Tuesday, June 20, 2017

Empathy and Solidarity

In View from the Ark in the Catholic Times, the columnist recalls a phrase he heard on Religious mercy that remained with him. Empathy is internal mercy; solidarity is external mercy. Briefly, religion in our present world needs to have both empathy and solidarity.

This is just another name for love: Pope Francis' understanding of mercy. "There is no neutrality in the presence of pain", empathy and solidarity are one. We can't conceal the truth: when life is getting tedious and boring we face weakness and need to nurture empathy and solidarity.

Consequently, this is why we need cooperation and teamwork. We are all in the same world but not all is fair and just; the reason we need empathy and solidarity.

To achieve this we need the power of persuasion. Especially when plans face pressure, explanations and persuasion are required. Communication and mutual understanding require empathy and solidarity. How do we realize this empathy and solidarity?  It doesn't come easy.This is why we need to walk in the other's shoes for a while. When we reflect on our humanity we gather strength but when empathy is missing we feel an emptiness.

In the actions of Jesus, we have empathy and solidarity. His empathy was mercy. Helpful it is to remind ourselves of Jesus' washing the feet of the disciples. A society with which I can't empathize is a dead society. When we see another in difficult straits and show no concern we are part of the problem.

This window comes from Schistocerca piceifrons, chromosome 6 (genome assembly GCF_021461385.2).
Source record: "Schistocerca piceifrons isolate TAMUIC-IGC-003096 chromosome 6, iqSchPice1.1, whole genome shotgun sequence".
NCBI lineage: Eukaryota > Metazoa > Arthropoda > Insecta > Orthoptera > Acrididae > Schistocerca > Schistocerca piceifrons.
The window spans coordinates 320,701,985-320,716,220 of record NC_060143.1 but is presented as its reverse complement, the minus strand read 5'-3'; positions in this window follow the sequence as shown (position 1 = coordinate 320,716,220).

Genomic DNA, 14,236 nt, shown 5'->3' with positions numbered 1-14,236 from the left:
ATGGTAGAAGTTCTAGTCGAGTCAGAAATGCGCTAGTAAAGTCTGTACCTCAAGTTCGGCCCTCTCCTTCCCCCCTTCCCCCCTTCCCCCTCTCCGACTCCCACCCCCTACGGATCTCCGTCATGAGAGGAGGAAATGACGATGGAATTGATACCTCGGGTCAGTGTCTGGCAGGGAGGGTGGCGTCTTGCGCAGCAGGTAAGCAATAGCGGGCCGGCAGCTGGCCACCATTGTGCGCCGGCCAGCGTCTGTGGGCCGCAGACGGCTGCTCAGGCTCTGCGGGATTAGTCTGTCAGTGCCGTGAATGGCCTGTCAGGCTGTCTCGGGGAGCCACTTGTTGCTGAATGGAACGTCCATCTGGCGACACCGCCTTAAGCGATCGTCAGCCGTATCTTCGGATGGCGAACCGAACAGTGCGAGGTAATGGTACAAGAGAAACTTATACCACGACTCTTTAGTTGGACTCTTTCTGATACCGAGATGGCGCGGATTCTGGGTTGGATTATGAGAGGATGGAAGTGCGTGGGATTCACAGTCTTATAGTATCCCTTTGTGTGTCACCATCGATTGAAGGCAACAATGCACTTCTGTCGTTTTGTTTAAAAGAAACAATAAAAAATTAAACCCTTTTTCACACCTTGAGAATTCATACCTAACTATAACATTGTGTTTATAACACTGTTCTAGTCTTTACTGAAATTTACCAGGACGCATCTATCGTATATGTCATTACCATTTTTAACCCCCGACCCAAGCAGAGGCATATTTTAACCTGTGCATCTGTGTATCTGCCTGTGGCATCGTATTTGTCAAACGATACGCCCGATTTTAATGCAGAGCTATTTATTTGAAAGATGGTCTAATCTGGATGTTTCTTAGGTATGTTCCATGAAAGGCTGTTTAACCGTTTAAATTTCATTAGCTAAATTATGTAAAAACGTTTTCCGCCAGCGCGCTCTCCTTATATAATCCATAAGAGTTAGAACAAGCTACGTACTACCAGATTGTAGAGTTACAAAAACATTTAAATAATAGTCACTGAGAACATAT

Those who enter the convent or monastery are not fleeing the world but want to communicate with the world. Christianity is a way of empathizing and showing solidarity with the world and empathizing with the will of Jesus and working in solidarity with this will. 

We are all searching for happiness but this is not what appears to be the case in society. Our lifestyle is a problem but the urging of society is not of little consequence. Consequently, we see victimization and anger in society. To put up with the sadness of life is virtuous but not always so. There are times when passivity is cowardliness. To refuse to be involved is wrong. Henry David Thoreau in his book Civil Disobedience said: "It is better to respect justice than to respect the law." It is not easy to be empathetic, and solidarity is even harder. If we would feel the urgency of this in our lives things would be different.

No comments:

Post a Comment